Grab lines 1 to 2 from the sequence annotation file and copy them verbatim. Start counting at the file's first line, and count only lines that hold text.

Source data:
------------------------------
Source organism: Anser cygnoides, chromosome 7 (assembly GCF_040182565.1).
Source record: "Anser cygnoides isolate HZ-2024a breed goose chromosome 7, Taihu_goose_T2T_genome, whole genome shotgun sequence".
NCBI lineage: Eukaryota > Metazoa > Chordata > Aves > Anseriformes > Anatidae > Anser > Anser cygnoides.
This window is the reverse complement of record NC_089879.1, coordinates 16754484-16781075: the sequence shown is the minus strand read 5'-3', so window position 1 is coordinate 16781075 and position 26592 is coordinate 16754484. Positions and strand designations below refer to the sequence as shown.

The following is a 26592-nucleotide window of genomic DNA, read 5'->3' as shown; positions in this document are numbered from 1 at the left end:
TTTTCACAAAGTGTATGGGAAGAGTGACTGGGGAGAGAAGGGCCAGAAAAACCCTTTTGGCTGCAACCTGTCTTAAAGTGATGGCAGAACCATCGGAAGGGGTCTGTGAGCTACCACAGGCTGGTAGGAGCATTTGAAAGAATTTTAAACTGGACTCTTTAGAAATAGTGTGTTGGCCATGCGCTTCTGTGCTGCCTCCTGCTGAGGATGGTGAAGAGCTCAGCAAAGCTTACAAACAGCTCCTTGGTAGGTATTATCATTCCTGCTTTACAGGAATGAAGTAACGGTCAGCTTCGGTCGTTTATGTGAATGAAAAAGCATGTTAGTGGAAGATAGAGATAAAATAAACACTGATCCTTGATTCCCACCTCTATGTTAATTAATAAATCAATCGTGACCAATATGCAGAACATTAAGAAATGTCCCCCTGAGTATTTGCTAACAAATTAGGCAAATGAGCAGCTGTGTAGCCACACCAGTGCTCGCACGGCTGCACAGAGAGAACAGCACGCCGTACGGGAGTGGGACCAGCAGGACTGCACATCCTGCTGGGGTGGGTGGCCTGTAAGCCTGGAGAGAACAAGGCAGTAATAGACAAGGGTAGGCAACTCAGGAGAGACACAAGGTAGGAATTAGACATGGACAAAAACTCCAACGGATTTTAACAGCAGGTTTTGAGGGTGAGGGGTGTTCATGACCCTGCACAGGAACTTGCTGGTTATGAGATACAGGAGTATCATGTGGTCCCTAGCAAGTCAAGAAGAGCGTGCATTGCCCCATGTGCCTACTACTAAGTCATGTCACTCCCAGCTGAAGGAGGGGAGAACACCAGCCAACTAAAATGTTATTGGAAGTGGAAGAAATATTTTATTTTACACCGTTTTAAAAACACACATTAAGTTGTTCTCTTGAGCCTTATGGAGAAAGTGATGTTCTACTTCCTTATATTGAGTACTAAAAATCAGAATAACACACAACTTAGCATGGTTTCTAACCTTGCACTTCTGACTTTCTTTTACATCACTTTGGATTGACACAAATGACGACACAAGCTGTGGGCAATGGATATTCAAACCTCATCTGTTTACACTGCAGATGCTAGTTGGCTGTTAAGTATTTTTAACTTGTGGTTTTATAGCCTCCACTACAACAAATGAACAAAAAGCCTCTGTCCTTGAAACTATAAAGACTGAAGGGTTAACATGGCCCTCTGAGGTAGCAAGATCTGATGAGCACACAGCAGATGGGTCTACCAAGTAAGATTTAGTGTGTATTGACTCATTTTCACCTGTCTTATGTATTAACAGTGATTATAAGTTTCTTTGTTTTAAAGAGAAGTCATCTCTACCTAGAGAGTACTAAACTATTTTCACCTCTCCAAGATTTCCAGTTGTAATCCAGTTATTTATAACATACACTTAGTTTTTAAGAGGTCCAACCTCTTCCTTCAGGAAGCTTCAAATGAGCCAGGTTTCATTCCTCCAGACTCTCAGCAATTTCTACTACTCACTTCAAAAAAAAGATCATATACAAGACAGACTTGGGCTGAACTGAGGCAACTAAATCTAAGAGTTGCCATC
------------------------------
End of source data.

Source organism: Anser cygnoides, chromosome 7 (assembly GCF_040182565.1).
Source record: "Anser cygnoides isolate HZ-2024a breed goose chromosome 7, Taihu_goose_T2T_genome, whole genome shotgun sequence".